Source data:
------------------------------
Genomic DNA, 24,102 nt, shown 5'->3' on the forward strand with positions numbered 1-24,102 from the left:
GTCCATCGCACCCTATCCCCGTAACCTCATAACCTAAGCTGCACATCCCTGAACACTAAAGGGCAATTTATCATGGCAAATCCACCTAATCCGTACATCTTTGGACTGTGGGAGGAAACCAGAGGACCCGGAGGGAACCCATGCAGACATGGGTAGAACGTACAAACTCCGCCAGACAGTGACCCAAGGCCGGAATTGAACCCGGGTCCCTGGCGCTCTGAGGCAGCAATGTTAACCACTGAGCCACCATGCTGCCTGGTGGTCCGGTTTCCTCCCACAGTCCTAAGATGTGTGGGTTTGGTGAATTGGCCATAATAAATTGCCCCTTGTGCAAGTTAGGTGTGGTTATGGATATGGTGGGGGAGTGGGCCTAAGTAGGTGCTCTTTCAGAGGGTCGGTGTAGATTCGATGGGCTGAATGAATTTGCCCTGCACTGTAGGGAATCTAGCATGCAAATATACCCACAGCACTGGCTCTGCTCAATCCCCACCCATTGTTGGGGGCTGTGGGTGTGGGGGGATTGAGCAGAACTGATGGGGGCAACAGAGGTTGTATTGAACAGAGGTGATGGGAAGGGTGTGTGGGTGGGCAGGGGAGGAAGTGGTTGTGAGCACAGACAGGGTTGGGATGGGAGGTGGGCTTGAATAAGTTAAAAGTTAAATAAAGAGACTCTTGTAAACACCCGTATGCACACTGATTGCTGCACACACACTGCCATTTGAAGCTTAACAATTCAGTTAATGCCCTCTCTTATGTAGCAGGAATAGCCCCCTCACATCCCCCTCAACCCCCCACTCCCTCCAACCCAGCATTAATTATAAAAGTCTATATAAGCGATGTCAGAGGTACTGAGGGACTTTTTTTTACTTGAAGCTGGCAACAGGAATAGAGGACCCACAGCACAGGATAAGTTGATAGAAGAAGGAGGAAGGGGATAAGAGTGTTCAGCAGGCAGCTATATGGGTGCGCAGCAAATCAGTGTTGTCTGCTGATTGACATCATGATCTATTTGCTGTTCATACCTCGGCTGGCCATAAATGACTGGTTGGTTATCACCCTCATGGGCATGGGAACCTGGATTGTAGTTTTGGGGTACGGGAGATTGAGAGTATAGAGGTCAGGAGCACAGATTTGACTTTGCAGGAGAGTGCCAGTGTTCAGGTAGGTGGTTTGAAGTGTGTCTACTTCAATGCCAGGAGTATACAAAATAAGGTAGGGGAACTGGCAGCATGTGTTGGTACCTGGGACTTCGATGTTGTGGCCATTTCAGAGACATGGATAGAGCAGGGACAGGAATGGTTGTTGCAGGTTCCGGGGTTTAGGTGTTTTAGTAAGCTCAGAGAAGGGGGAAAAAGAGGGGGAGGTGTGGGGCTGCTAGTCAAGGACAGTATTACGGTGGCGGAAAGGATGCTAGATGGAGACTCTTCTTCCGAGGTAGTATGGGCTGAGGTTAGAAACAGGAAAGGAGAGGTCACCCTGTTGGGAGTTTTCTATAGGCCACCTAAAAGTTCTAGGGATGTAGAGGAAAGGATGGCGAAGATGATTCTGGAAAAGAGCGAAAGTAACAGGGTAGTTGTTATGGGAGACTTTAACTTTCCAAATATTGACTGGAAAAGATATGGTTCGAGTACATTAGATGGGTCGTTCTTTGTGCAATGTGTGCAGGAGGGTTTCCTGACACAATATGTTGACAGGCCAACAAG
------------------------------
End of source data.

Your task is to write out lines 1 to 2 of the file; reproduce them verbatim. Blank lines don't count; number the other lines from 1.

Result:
Genomic DNA, 24,102 nt, shown 5'->3' on the forward strand with positions numbered 1-24,102 from the left:
GTCCATCGCACCCTATCCCCGTAACCTCATAACCTAAGCTGCACATCCCTGAACACTAAAGGGCAATTTATCATGGCAAATCCACCTAATCCGTACATCTTTGGACTGTGGGAGGAAACCAGAGGACCCGGAGGGAACCCATGCAGACATGGGTAGAACGTACAAACTCCGCCAGACAGTGACCCAAGGCCGGAATTGAACCCGGGTCCCTGGCGCTCTGAGGCAGCAATGTTAACCACTGAGCCACCATGCTGCCTGGTGGTCCGGTTTCCTCCCACAGTCCTAAGATGTGTGGGTTTGGTGAATTGGCCATAATAAATTGCCCCTTGTGCAAGTTAGGTGTGGTTATGGATATGGTGGGGGAGTGGGCCTAAGTAGGTGCTCTTTCAGAGGGTCGGTGTAGATTCGATGGGCTGAATGAATTTGCCCTGCACTGTAGGGAATCTAGCATGCAAATATACCCACAGCACTGGCTCTGCTCAATCCCCACCCATTGTTGGGGGCTGTGGGTGTGGGGGGATTGAGCAGAACTGATGGGGGCAACAGAGGTTGTATTGAACAGAGGTGATGGGAAGGGTGTGTGGGTGGGCAGGGGAGGAAGTGGTTGTGAGCACAGACAGGGTTGGGATGGGAGGTGGGCTTGAATAAGTTAAAAGTTAAATAAAGAGACTCTTGTAAACACCCGTATGCACACTGATTGCTGCACACACACTGCCATTTGAAGCTTAACAATTCAGTTAATGCCCTCTCTTATGTAGCAGGAATAGCCCCCTCACATCCCCCTCAACCCCCCACTCCCTCCAACCCAGCATTAATTATAAAAGTCTATATAAGCGATGTCAGAGGTACTGAGGGACTTTTTTTTACTTGAAGCTGGCAACAGGAATAGAGGACCCACAGCACAGGATAAGTTGATAGAAGAAGGAGGAAGGGGATAAGAGTGTTCAGCAGGCAGCTATATGGGTGCGCAGCAAATCAGTGTTGTCTGCTGATTGACATCATGATCTATTTGCTGTTCATACCTCGGCTGGCCATAAATGACTGGTTGGTTATCACCCTCATGGGCATGGGAACCTGGATTGTAGTTTTGGGGTACGGGAGATTGAGAGTATAGAGGTCAGGAGCACAGATTTGACTTTGCAGGAGAGTGCCAGTGTTCAGGTAGGTGGTTTGAAGTGTGTCTACTTCAATGCCAGGAGTATACAAAATAAGGTAGGGGAACTGGCAGCATGTGTTGGTACCTGGGACTTCGATGTTGTGGCCATTTCAGAGACATGGATAGAGCAGGGACAGGAATGGTTGTTGCAGGTTCCGGGGTTTAGGTGTTTTAGTAAGCTCAGAGAAGGGGGAAAAAGAGGGGGAGGTGTGGGGCTGCTAGTCAAGGACAGTATTACGGTGGCGGAAAGGATGCTAGATGGAGACTCTTCTTCCGAGGTAGTATGGGCTGAGGTTAGAAACAGGAAAGGAGAGGTCACCCTGTTGGGAGTTTTCTATAGGCCACCTAAAAGTTCTAGGGATGTAGAGGAAAGGATGGCGAAGATGATTCTGGAAAAGAGCGAAAGTAACAGGGTAGTTGTTATGGGAGACTTTAACTTTCCAAATATTGACTGGAAAAGATATGGTTCGAGTACATTAGATGGGTCGTTCTTTGTGCAATGTGTGCAGGAGGGTTTCCTGACACAATATGTTGACAGGCCAACAAG